Run, don’t walk, to your nearest bookstore to pick up Kate McKinnon’s newest book. With its focus on a professional understanding of fine silver metal clay, a careful consideration of studio safety, and a thoughtful approach to jewelry construction, Sculptural Metal Clay Jewelry has something to offer nearly every student of metal clay. McKinnon has long been an advocate of building metal clay jewelry in ways that make the strongest jewelry possible. When I read her first, self-published book about metal clay, it changed the way I worked. In this book, the author continues to teach methods that are not always standard, but which should be in the repertoire of all serious metal clay artists.
The ten beautifully conceived and executed projects are merely a dessert to the main course of techniques, tips, and what McKinnon calls “elements”. These elements are the building blocks of the projects. Some, such as drawing a bead or making a toggle clasp, will be familiar to many jewelry artists. Other elements, such as those which suggest forging pieces after firing will interest even more advanced readers.
McKinnon has strong feelings about the best ways to work safely and professionally with metal clay, and she is always concerned with structural soundness. These themes run though the directions for all the elements and projects. McKinnon explains the reasons for her preferred methods which are based on her long study of metal clay and traditional metal work. In order to get the most from the book, it’s important to read through all the introductory information—don’t just skip to the projects. Fortunately, the writing is so personable that it is a joy to read.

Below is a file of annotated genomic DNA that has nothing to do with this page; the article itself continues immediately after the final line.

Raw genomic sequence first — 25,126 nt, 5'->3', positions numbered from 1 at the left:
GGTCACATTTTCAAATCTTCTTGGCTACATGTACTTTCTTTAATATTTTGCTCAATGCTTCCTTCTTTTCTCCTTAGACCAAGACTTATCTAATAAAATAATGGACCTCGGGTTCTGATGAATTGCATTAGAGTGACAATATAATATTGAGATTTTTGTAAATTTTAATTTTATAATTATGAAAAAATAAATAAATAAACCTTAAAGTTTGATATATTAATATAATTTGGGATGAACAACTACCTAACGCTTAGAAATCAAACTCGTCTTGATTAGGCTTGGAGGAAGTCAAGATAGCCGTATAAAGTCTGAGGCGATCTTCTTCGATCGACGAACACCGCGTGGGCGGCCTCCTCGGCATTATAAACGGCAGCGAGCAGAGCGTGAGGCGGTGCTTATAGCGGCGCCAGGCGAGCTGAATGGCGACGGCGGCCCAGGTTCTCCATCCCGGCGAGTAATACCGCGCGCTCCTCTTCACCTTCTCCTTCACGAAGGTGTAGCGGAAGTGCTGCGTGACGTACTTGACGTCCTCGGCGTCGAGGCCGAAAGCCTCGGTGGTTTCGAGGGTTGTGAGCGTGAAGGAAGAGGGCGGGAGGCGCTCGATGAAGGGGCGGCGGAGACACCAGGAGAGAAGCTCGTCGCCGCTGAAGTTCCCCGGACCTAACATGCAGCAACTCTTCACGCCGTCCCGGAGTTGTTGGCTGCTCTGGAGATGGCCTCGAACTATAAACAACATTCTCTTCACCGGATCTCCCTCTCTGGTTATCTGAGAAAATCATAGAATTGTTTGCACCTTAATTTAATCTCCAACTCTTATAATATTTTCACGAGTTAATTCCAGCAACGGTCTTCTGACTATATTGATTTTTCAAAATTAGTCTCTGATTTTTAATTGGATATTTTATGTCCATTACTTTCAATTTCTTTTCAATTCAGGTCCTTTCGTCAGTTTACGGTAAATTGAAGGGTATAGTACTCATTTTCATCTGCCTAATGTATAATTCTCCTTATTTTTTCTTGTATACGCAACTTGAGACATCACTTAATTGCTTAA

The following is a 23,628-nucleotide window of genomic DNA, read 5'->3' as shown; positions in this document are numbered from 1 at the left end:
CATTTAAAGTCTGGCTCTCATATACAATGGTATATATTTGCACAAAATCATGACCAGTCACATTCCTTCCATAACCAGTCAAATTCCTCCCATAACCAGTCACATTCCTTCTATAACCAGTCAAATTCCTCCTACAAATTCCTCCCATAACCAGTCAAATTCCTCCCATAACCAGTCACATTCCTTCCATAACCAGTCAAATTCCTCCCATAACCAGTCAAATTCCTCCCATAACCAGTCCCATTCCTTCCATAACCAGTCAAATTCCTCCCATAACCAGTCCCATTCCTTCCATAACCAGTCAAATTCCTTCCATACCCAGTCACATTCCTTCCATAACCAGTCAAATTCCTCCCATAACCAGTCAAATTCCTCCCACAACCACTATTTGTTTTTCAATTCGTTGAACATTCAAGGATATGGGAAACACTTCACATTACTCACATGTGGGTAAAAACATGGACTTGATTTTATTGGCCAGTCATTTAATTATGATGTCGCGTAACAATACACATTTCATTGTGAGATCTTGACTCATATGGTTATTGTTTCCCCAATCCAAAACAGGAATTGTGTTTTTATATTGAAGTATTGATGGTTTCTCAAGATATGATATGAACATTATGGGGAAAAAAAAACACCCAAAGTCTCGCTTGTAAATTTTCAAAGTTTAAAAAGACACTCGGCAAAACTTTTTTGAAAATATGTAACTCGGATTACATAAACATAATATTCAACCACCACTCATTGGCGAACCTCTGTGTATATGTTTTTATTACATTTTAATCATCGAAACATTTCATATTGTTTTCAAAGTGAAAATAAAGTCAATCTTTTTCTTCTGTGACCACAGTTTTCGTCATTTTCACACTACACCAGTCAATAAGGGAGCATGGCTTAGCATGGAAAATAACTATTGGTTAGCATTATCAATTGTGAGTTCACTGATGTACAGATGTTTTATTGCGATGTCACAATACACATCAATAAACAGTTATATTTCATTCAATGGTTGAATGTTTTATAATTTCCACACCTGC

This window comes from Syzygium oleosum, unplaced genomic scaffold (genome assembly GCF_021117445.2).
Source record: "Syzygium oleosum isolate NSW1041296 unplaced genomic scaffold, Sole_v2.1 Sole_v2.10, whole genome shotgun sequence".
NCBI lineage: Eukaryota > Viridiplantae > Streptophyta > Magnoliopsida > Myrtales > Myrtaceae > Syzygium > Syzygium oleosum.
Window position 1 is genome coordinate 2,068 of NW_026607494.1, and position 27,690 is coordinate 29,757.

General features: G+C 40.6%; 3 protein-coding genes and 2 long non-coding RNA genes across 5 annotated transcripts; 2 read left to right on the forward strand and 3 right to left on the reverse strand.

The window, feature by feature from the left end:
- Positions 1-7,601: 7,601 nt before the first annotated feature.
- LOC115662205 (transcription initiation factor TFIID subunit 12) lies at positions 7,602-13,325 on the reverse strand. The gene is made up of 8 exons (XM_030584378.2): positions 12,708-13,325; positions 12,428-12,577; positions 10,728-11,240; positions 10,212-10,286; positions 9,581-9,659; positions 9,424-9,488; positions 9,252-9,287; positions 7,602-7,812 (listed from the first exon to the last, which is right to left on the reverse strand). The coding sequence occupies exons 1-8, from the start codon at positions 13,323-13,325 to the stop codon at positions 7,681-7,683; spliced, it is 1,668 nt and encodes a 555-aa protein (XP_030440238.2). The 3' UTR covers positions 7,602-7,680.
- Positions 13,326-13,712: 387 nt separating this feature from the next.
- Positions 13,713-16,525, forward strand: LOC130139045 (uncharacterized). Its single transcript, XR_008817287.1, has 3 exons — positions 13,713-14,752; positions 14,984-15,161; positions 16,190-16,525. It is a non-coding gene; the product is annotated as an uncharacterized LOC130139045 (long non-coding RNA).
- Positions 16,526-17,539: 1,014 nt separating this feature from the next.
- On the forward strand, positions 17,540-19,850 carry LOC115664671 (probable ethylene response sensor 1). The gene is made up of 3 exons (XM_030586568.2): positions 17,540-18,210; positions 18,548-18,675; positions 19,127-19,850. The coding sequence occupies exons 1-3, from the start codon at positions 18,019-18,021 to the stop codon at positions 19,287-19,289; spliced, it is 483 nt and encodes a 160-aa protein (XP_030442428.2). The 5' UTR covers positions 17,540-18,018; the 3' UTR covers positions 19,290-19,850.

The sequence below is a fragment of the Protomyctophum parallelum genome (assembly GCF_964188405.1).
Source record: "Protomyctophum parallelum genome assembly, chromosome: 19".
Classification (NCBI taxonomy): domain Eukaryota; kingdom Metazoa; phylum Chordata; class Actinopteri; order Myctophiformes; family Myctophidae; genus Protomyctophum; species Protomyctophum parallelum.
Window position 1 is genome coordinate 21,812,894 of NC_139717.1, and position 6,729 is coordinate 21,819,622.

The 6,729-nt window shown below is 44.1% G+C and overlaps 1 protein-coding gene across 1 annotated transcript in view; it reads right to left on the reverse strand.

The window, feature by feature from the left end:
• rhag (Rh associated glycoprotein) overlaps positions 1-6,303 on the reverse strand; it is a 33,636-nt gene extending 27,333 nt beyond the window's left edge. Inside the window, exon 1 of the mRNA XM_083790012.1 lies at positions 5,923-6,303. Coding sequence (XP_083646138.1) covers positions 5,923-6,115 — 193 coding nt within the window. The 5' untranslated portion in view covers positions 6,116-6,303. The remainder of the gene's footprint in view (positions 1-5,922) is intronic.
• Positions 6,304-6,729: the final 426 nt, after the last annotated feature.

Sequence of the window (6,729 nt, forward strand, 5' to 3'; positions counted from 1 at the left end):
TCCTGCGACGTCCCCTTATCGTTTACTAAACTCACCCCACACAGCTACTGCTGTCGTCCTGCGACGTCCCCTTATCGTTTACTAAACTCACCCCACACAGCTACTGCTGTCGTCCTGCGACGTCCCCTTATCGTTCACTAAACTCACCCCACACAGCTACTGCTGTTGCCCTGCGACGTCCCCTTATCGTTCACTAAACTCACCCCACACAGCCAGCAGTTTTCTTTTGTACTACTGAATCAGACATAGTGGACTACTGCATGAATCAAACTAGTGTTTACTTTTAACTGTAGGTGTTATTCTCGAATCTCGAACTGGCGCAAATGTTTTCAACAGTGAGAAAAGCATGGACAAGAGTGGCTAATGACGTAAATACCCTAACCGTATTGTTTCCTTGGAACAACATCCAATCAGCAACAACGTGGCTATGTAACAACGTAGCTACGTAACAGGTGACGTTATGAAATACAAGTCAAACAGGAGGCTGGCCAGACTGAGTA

As an added bonus, the book comes with a DVD of McKinnon demonstrating most of the book’s projects and basic information. The DVD is the next best thing to having a class with McKinnon in person, and it alone is practically worth the price of the book.
Pat Evans (a.k.a. The Tool Diva) keeps her hoard of jewelry making tools in San Jose, CA. She is a Senior Art Clay instructor and holds PMCC Level III and Rio Rewards PMC Certifications. Pat has been teaching about crafts and creativity to both children and adults for more than 20 years, and she loves to encourage students in finding and playing with their inner artists (generally along with a nice selection of tools.) You can find Pat online through her website: http://patevansdesigns.com/
Jewelry has been an important element of male style since the first caveman threaded a seashell onto a length of sinew and tied it around his neck. Perceived as a status symbol, a show of wealth, an emblem of strength and power, or simply a decorative adornment, jewelry often defines a man’s character without a word being spoken.
From the elaborately bejeweled majesty of Henry VIII to the subdued sophistication of Don Draper’s elegant watches to the menacing headdresses, ankle cuffs and breastplates of an African chieftain to Dave Navarro’s and Steven Tyler’s heavy metal jewelry, men embrace the gold, silver and gemmy goodness of ritualistic adornment just as fervently as their female counterparts.